The importance of long-term safety is further stressed by the fact that the past history of ‘emergency vaccines’ is not all rosy. The swine flu vaccine, Pandemrix, was rolled out in response to the 2010 pandemic. It was later withdrawn when it was found that around one in every 55,000 jabs led to narcolepsy (a chronic sleep disorder) in children. Dengvaxia, a vaccine against dengue, was withdrawn in 2017 after 19 children (1 in 44,000) died of possible antibody-dependent enhancement.

A crucial aspect to consider in the context of safety is the size of the current vaccine trials. It is pertinent to note that some of the risks for adults did not show up during the adult trials (for example, given the trial size of 32,449 for AstraZeneca, blood clots as a result of the AstraZeneca vaccine, which is a one in 50,000 chance, could not be detected). In India, the current trial sizes for children are just 525 for Covaxin and 1,000 for ZyCoV-D . These are abysmally low and insufficient to catch even, say, a one in 1,000 side-effect risk. This is extremely concerning.

Even though children and young adults are not at high risk from severe COVID-19 (unlike adults), some countries like France and Germany have allowed all those above 12 years of age to be vaccinated in the hope that this will prevent community transmission and lead to herd immunity via vaccination. However recent data are increasingly showing this to be scientifically wrong as the current vaccines neither prevent infection nor transmission. This is evidenced by high case counts even in highly vaccinated countries such as Israel and Iceland . Furthermore, it is morally wrong to put children at risk (without assured long-term vaccine safety) to protect adults, especially when those adults anyway have access to a COVID-19 vaccine that is effective against hospitalisation/deaths. Indeed, the U.K. decided “not to recommend the vaccine to all healthy children” given the lack of clear benefits for them.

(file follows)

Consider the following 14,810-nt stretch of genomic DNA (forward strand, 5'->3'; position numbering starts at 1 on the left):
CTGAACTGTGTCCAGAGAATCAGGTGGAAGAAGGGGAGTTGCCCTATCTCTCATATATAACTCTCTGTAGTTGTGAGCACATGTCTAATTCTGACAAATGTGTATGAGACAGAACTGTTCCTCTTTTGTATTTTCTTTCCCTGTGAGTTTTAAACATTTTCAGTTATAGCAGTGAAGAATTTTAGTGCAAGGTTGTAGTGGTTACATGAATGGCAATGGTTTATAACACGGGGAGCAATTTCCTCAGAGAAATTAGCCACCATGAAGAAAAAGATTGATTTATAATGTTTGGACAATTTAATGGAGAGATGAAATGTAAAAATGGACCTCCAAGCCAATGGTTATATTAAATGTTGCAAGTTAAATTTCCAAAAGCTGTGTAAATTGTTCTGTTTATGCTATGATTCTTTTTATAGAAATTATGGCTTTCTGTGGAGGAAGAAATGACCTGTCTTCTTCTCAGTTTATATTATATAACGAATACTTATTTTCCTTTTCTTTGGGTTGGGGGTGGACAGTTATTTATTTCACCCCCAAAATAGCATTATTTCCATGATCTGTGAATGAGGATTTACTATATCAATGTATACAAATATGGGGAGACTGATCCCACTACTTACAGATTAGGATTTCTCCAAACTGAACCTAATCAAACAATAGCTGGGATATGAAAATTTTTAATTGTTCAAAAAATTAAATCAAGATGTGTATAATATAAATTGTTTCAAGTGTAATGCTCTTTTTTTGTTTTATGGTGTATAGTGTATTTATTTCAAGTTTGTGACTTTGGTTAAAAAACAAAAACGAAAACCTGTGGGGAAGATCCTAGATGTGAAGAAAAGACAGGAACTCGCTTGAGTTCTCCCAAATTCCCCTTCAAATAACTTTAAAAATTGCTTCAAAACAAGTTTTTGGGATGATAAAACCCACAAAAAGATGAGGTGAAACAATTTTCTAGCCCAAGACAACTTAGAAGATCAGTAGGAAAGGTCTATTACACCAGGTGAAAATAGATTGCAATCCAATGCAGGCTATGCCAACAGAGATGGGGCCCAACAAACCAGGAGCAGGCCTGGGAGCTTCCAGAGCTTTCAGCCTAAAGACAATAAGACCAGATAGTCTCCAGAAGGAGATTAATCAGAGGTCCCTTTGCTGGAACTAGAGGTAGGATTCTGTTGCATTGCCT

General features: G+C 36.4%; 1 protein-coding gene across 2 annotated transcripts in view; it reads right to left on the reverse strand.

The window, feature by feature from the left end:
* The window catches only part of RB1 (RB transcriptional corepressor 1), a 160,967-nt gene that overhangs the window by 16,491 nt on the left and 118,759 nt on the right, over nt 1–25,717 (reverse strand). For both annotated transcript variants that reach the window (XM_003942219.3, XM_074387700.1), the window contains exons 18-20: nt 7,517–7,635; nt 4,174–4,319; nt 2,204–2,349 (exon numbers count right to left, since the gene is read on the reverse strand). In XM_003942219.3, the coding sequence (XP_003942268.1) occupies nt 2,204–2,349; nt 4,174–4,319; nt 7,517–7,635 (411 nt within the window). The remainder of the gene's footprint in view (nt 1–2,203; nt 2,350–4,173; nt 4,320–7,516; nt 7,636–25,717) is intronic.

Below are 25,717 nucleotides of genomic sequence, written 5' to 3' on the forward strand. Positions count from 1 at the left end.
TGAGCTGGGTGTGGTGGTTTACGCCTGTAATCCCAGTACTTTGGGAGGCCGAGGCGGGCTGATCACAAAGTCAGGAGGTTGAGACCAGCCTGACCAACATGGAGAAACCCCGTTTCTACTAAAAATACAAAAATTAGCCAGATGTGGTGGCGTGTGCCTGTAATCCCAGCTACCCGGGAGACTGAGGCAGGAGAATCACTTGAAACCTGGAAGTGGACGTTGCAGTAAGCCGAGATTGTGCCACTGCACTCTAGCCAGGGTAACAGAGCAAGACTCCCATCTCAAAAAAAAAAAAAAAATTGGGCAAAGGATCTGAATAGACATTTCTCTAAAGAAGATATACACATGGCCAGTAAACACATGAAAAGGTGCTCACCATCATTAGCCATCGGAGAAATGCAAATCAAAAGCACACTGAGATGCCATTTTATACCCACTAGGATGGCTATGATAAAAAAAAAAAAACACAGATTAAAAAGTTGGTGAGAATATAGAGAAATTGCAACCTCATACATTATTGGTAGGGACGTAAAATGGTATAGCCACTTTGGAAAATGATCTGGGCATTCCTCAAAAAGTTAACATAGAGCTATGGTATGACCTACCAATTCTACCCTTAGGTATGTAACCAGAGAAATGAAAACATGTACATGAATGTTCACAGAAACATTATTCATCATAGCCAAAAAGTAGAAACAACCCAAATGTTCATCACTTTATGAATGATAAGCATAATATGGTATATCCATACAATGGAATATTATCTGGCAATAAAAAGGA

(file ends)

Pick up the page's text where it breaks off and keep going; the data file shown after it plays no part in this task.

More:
Since the risk of severe COVID-19 is low in children, the medical benefit of COVID-19 vaccination for children is questionable, and the lack of studies on long-term safety as well as small trial sizes are concerning. COVID-19 vaccines for children may be warranted in exceptional cases, such as for those with other co-morbidities who are at higher risk from COVID-19. In any event, parents have the best interests of their children in mind. Given that vaccinations are an irreversible medical procedure, parents should do due diligence before vaccinating their children: examine all available evidence, ask pertinent questions to experts and then make an informed choice. Vaccination should also not be mandated; parental choice is critical.

Also read: It cannot be business as usual once schools reopen: Report

Time to open schools

There has been recent talk of tying school reopening to children’s COVID-19 vaccines. There is no scientific basis to this as schools were opened safely in most other countries, often before vaccine trials were under way. Further, sero-surveys show that a large percentage of children have already been exposed to COVID-19: we just did not notice it since severe COVID-19 is very rare in children. And it is not that vaccines are readily available in India (Covaxin and ZyCoV-D are still under trials). Uptake among those who wish to take it will take many months. How long can we keep schools shut? The vast majority of parents who want to send their children to school should have the option to do so. We have the ignoble distinction of being one of the few countries which have not yet fully opened schools, while over 175 countries have opened schools with safety protocols prioritising children’s education and safeguarding their country’s future.

Kameswari Chebrolu and Bhaskaran Raman are faculty in the Department of Computer Science and Engineering at IIT Bombay. Views are personal


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Printable version | Aug 3, 2022 6:43:42 am | https://www.thehindu.com/opinion/op-ed/should-children-be-given-covid-19-jabs/article36459761.ece